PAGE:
Baron Cohen noted the complex nature of playing a “lovable villain” like Borat, due to the fact that the satirical character is misogynistic, antisemitic, racist and anti-democracy, yet people still love him. In order to achieve this, Baron Cohen sought to play Borat with some naivety, by toying with the concept that Borat does not realize he loves his daughter. 

“The pleasure of tension for the audience is ‘when is he going to realize he bloody loves his daughter?,’ and ‘when is he going to give up this crazy, misogynistic outlook … and become a feminist?,’” said Baron Cohen. “The emotionality and the empathy and the humanity is what pulls you through the entire movie and stops it from being just a series of sketches.”

After discussing Borat, the conversation transitioned to another one of Baron Cohen’s latest movies, “The Trial of the Chicago 7,” where Baron Cohen played Abbie Hoffman, one of his heroes from when he was in college. Baron Cohen explained that as a young Jewish man in England, he did not know many people like him. When he was in university, he wrote his thesis on Jewish left-wing radical students who went down in the American South in the early 60s to fight racism — one of those students being Abbie Hoffman. Baron Cohen was proud that Jewish students were active in the fight against racism and even traveled to the United States to visit civil rights sites while he was a student. 

Thirteen years ago, he found out that Steven Spielberg was creating the “Trial of the Chicago 7,” and asked to audition for the role of Abbie Hoffman. Spielberg told him that if he could master Hoffman’s Boston accent, he would have the role. At the end of two weeks, with the assistance of Spielberg’s dialect coach, he had mastered the accent and received the role. But following the 2007-08 Writers Guild of America Strike, the deaths of two cast members who were supposed to be in the movie, Heath Ledger and Phillip Seymour Hoffman, and other barriers, no progress had been made.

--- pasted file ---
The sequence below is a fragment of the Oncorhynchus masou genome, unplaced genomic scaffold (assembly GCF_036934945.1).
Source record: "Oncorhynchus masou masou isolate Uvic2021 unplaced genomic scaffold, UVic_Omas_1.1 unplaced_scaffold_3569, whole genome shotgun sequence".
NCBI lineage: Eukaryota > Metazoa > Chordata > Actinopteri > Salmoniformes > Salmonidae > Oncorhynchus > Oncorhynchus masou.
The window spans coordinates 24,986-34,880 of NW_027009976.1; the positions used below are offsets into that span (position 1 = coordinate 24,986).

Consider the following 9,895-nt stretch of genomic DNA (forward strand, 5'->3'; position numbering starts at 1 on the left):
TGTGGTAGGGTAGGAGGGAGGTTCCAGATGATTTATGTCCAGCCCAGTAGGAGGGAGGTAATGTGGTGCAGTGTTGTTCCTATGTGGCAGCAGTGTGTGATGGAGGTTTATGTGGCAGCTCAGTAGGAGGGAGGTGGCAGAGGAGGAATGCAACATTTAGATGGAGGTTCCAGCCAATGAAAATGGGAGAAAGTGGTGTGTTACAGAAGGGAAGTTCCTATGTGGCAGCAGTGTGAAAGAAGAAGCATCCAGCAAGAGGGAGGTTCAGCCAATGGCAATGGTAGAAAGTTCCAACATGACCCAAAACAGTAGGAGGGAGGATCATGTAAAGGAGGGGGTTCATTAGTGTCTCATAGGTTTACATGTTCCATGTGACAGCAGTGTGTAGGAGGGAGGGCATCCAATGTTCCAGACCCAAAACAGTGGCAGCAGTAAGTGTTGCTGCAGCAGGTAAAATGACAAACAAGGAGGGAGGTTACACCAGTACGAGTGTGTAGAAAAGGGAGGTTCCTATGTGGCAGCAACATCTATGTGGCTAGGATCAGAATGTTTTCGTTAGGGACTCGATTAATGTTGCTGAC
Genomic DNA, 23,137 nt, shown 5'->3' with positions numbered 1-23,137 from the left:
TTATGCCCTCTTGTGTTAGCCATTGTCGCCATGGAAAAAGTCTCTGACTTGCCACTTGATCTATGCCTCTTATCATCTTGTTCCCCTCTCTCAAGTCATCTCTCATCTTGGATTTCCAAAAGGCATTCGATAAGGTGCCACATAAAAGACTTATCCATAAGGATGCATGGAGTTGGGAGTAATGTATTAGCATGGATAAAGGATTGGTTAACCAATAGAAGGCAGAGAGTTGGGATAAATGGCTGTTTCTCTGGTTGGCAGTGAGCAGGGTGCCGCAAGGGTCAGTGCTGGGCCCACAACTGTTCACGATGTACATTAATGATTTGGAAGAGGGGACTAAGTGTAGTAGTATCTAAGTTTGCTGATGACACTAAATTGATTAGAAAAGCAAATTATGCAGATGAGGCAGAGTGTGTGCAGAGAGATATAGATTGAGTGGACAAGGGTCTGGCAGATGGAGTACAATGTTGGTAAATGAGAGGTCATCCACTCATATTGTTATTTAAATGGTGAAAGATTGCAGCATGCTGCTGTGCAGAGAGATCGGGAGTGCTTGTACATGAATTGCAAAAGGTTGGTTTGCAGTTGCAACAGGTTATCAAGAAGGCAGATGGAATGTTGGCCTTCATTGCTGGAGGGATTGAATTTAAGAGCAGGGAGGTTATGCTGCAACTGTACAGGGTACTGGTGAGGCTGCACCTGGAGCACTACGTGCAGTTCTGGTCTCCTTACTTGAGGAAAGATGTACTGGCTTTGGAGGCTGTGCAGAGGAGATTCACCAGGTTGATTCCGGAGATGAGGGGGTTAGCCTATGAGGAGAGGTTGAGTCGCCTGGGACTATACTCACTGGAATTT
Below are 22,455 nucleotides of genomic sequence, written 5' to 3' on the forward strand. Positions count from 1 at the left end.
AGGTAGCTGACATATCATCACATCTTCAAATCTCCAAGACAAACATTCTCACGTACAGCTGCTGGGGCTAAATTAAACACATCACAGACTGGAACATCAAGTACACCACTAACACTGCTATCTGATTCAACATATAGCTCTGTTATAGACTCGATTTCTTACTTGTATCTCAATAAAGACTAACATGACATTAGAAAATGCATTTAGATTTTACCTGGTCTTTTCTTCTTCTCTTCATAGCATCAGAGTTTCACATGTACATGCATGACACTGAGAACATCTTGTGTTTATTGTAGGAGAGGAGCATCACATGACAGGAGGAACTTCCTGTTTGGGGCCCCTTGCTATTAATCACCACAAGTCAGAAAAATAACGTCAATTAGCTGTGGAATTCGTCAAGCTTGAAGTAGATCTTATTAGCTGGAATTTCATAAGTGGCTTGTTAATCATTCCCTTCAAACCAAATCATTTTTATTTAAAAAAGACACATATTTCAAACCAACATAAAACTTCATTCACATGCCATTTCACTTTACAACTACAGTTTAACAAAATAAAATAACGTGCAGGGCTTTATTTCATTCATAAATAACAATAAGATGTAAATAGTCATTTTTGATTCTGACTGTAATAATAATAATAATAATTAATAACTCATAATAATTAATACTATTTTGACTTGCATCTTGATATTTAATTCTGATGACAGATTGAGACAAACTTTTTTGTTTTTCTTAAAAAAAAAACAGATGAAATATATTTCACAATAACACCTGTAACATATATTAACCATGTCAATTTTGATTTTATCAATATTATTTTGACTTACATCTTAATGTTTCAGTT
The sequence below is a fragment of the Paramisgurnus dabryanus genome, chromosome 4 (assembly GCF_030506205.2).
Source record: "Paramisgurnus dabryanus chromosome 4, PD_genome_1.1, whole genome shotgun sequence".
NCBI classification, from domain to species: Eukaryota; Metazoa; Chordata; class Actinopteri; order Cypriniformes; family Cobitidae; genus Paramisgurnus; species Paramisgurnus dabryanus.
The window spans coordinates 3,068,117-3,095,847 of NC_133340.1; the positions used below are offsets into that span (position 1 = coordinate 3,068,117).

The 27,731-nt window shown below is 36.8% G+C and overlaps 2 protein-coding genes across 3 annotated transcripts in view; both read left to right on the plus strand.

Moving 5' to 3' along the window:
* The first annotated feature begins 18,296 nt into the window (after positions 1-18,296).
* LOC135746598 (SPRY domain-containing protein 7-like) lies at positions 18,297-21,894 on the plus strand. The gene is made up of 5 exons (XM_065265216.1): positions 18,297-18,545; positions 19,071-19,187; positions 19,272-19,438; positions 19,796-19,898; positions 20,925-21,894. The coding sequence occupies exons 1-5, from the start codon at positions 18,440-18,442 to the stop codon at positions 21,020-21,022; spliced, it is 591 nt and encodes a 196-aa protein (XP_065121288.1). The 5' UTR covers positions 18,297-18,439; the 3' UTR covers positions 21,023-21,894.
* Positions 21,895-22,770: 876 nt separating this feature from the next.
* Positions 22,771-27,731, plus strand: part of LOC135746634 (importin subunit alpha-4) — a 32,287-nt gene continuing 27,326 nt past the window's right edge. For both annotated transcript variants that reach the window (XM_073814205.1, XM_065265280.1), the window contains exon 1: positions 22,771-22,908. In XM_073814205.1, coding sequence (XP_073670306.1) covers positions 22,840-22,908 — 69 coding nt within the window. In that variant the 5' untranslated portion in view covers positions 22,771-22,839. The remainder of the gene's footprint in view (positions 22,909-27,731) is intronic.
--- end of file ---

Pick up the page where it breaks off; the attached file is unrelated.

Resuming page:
Eventually, Baron Cohen heard that Aaron Sorkin would be directing, and even though 13 years had passed, he landed the job. But due to his conflicting schedule, he had to shut down the filming of Borat for a period of time. 

“I say to the team, ‘I’ve got to shut down Borat. I’ve got to play this role and they say ‘you’re crazy, we’re making Borat so it can be released for the election, this is such a tight schedule,” and I go ‘I’ve got to do it, I have to play this role, I’ve been in love with this guy since I was 21,’” Baron Cohen said. “And we shut down Borat.”

Baron Cohen also discussed the role his identity and “otherness” as a Jewish man has played in his personas such as Ali G, which he thinks led to the embrace of such characters by diverse communities.

“I think my otherness allowed me to inhabit these characters that are very un-English … it was those ethnicities that felt a little bit other, they were the ones who embraced him because he was one of the first characters that was not fully white, but we left it obscure as to what Ali G’s ethnicity was,” he said. 

To conclude his talk, Baron Cohen discussed his organization, Stop Hate for Profit, which “holds social media companies accountable for hate on their platforms.”

“We’re going to have to stop these billionaires making money and spreading lies that kill,” said Baron Cohen. “We’re going to have to get governments, the people that we elect, to bring in some laws to curb their greed and to make sure the internet protects the things that we love while still guaranteeing freedom of speech.”